We decided with our vet that the Enalapril didn't seem to be making enough difference to continue using it, although he felt that it was unlikely the stones could have formed that fast by Enalapril affecting the kidneys. So Chester is off it right now while our vet wants to look into Lotensin. The runny nose seems to have gotten a little worse, but overall the Enalapril seemed to make little difference.

We are really not sure what to do. I feel in my gut like Chester may not survive a surgery. He's probably about five years old, with the heart murmur, and was slow to return to normal after anesthesia for a non-invasive cat scan. Just last night we noticed his eye with the osseous deposits in it has become blood red, like a blood vessel may have popped. The iris part of the eye looks cloudy. I'm scared the eye could be dying. We are trying to get him seen by an optometrist at UW ASAP. Seeing his poor eye just makes me feel sick.

I want to give him the best chance we can, but at the rate these stones have formed, I also feel like removing them might be a great risk if it all turns out to be futile. It seems so common for them to form over and over, like what happened with our Peppi last year and what I read about constantly here. I don't want to feel like we aren't giving him every chance, but I also have a great fear that the surgery will be too much a strain on his little body and we will either lose him during surgery or put him through pain that will be worse than if we just give him the best we can until the end.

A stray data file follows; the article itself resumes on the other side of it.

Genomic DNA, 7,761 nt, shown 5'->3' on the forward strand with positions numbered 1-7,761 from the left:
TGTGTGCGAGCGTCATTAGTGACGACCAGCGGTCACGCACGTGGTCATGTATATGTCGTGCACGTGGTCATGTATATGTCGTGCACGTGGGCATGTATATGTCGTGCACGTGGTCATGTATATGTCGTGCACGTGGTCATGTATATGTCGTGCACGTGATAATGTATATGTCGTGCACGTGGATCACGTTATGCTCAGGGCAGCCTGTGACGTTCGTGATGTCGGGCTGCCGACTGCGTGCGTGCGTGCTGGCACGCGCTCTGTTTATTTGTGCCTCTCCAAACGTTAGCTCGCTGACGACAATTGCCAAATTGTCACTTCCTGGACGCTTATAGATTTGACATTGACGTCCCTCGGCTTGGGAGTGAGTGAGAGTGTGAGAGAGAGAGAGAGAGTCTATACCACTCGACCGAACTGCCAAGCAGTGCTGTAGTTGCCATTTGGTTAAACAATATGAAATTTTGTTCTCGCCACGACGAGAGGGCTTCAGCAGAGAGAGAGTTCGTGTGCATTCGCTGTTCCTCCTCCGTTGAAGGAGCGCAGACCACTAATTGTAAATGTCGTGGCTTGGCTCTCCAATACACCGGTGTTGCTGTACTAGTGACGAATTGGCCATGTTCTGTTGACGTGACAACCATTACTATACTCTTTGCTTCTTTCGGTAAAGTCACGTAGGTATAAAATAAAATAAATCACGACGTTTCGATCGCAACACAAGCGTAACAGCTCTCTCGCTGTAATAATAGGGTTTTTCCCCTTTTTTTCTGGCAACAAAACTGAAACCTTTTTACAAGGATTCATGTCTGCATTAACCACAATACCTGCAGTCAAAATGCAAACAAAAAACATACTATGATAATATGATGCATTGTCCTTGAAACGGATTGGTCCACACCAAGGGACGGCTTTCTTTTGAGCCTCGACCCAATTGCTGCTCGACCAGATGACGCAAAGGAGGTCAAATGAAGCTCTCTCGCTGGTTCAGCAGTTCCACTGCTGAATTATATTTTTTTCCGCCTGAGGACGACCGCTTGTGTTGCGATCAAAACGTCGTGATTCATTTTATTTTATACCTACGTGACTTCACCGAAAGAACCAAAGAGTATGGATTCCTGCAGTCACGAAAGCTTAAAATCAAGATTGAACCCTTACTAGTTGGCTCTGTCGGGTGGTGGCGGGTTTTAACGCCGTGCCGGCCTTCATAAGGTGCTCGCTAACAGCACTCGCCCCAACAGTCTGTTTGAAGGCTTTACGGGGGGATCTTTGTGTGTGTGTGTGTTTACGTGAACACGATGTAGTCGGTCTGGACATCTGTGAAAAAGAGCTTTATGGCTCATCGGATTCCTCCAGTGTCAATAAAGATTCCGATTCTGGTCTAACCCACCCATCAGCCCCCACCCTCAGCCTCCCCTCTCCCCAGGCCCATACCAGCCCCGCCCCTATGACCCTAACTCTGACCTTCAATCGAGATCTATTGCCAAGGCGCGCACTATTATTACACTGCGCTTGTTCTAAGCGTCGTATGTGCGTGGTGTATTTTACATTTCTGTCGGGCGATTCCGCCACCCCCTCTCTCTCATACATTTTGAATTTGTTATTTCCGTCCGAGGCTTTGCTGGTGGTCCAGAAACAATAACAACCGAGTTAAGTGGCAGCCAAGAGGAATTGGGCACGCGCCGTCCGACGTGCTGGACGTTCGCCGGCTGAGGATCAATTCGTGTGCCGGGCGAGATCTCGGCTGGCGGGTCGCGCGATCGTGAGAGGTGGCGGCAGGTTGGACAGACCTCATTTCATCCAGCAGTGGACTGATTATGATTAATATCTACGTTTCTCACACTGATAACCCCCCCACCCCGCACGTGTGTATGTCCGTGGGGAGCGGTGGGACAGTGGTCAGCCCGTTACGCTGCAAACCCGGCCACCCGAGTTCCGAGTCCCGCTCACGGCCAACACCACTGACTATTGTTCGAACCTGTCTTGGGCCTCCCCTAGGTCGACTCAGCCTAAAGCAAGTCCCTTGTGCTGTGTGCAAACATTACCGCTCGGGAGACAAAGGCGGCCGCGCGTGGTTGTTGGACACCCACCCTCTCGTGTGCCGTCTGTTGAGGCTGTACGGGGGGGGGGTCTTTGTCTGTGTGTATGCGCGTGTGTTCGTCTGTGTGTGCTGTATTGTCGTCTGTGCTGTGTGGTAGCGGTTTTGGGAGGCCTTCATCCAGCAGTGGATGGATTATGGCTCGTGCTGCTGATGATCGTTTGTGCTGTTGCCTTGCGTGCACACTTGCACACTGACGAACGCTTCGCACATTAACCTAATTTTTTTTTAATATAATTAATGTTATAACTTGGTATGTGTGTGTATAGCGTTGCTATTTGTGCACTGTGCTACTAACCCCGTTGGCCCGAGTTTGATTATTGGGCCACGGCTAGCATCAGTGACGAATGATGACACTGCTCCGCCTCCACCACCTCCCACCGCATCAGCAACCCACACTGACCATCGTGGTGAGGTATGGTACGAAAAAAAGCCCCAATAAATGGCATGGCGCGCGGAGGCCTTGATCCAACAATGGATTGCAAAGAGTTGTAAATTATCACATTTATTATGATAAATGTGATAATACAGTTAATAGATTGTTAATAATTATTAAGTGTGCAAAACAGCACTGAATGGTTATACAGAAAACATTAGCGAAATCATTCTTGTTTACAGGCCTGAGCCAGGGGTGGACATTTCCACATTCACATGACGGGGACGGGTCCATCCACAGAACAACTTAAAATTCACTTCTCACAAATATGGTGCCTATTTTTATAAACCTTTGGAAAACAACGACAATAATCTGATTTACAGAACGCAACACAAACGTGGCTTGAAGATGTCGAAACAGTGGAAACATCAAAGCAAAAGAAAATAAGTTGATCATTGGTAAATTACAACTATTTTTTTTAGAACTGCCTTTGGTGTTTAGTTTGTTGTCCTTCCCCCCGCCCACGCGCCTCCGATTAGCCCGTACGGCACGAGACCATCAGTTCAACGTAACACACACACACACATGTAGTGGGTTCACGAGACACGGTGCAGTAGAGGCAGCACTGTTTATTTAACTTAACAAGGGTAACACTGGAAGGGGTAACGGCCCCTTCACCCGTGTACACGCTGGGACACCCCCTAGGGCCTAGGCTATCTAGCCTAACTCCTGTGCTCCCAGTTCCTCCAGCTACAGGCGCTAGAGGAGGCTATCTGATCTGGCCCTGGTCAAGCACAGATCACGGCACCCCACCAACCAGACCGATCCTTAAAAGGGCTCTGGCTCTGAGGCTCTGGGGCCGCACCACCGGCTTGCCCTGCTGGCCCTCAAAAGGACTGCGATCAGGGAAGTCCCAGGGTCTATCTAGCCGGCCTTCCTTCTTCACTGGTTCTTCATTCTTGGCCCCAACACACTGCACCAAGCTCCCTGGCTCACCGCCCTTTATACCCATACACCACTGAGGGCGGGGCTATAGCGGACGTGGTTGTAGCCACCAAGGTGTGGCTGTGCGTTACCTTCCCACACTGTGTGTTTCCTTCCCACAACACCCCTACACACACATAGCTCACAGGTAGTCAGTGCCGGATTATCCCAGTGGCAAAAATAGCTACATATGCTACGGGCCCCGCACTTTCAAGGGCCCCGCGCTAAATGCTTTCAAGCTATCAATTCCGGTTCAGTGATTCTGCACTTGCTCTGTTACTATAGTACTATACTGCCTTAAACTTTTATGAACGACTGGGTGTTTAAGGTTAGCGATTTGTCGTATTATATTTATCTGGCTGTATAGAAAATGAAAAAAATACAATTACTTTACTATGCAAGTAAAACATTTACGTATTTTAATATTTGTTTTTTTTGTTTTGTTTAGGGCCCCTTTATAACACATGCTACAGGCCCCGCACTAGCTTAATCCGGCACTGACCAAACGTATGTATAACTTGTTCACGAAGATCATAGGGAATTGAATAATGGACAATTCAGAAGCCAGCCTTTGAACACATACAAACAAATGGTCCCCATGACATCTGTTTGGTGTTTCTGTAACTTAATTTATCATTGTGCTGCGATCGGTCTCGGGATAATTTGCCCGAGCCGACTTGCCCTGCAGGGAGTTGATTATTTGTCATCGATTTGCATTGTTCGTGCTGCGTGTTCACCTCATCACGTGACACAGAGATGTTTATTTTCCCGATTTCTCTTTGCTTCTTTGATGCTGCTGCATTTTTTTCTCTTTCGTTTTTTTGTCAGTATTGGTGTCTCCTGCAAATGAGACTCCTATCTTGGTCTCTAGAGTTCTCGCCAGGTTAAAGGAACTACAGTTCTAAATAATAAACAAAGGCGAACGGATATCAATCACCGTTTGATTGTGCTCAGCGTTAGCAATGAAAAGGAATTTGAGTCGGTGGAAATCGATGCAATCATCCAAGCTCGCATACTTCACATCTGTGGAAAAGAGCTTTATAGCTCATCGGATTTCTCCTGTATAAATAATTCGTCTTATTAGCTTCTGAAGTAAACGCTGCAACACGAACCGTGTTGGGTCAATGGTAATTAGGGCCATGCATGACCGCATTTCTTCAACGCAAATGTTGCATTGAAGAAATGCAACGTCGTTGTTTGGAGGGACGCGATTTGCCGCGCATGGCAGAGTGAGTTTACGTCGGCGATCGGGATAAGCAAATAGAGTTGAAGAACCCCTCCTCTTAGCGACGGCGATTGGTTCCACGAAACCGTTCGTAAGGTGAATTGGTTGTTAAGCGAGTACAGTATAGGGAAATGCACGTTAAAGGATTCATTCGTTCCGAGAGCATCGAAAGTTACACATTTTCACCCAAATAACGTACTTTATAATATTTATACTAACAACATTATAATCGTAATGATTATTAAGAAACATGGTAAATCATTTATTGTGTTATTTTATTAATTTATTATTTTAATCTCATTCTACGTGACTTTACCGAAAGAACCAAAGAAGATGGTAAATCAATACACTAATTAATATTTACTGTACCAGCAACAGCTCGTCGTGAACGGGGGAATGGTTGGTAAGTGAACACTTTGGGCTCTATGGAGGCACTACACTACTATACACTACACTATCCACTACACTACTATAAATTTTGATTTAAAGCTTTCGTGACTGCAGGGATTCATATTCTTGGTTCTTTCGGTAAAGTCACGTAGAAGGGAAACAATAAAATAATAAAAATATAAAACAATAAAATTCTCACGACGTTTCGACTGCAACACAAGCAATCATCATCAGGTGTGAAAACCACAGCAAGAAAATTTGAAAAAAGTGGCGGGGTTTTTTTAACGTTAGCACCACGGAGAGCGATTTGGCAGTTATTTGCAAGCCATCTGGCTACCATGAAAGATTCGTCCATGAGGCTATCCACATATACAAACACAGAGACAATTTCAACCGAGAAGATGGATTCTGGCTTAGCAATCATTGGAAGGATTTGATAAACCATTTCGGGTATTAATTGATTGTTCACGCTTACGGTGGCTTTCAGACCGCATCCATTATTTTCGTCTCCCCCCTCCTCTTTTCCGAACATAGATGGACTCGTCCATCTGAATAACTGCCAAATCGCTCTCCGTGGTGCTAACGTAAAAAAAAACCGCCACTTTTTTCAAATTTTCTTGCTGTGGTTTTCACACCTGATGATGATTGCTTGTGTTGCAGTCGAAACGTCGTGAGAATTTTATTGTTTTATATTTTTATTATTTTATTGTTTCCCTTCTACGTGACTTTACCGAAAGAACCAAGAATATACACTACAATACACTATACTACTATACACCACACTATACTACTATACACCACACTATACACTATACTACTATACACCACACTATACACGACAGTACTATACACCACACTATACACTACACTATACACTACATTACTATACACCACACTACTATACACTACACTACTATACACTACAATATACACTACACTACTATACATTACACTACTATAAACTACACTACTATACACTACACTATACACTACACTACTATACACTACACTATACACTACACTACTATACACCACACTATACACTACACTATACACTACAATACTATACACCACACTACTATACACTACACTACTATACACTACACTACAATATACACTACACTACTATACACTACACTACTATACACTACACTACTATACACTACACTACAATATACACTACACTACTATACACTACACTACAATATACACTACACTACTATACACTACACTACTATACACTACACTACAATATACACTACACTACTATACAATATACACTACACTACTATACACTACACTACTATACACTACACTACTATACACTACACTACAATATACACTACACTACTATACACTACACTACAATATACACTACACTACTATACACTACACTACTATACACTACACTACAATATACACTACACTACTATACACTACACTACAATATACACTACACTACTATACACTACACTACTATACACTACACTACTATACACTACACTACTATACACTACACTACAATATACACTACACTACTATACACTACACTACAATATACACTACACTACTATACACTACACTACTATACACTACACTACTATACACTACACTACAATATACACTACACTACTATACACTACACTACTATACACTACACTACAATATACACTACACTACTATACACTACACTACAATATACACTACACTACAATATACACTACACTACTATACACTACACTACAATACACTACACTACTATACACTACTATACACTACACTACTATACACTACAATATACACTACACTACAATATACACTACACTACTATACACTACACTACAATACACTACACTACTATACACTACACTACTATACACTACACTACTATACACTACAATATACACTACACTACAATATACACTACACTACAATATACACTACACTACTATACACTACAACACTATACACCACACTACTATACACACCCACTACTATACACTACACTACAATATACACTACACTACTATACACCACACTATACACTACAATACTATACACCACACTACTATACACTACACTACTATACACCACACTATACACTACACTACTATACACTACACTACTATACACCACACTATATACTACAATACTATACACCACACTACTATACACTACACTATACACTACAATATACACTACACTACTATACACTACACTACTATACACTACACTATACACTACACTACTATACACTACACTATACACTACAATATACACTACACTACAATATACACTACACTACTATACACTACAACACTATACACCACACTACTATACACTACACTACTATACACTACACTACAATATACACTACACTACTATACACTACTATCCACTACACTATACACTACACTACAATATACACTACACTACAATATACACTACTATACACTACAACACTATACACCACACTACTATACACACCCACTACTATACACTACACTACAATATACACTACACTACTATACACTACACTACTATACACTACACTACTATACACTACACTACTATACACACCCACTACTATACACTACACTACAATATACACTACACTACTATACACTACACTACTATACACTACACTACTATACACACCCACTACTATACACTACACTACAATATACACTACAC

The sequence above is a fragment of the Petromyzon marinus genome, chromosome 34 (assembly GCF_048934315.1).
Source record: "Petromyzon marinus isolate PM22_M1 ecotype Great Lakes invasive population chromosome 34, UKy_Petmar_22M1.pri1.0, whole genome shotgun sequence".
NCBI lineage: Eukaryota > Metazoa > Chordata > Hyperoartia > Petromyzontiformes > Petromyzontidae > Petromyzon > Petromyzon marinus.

Has anyone here had a heart pig or pig with multiple health concerns get through a surgery like this ok?

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I GAVE, dammit!

Post   » Tue Jan 15, 2008 3:58 pm

He's probably about five years old, with the heart murmur, and was slow to return to normal after anesthesia for a non-invasive cat scan
Heart pigs are always very slow to return to normal after anesthesia if they're not on heart meds.

Do try and get him on Lotensin. 1mg/kg twice daily works for all my pigs.

I wouldn't put him under anesthesia without having him on heart meds.

I'm sorry you're facing so many difficulties with this boy.

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Post   » Tue Jan 15, 2008 5:36 pm

You have my sympathy. I understand your reluctance to remove the stones surgically. Were you giving pain medication? Do you think it would help? Sorry I don't have answers to all your questions.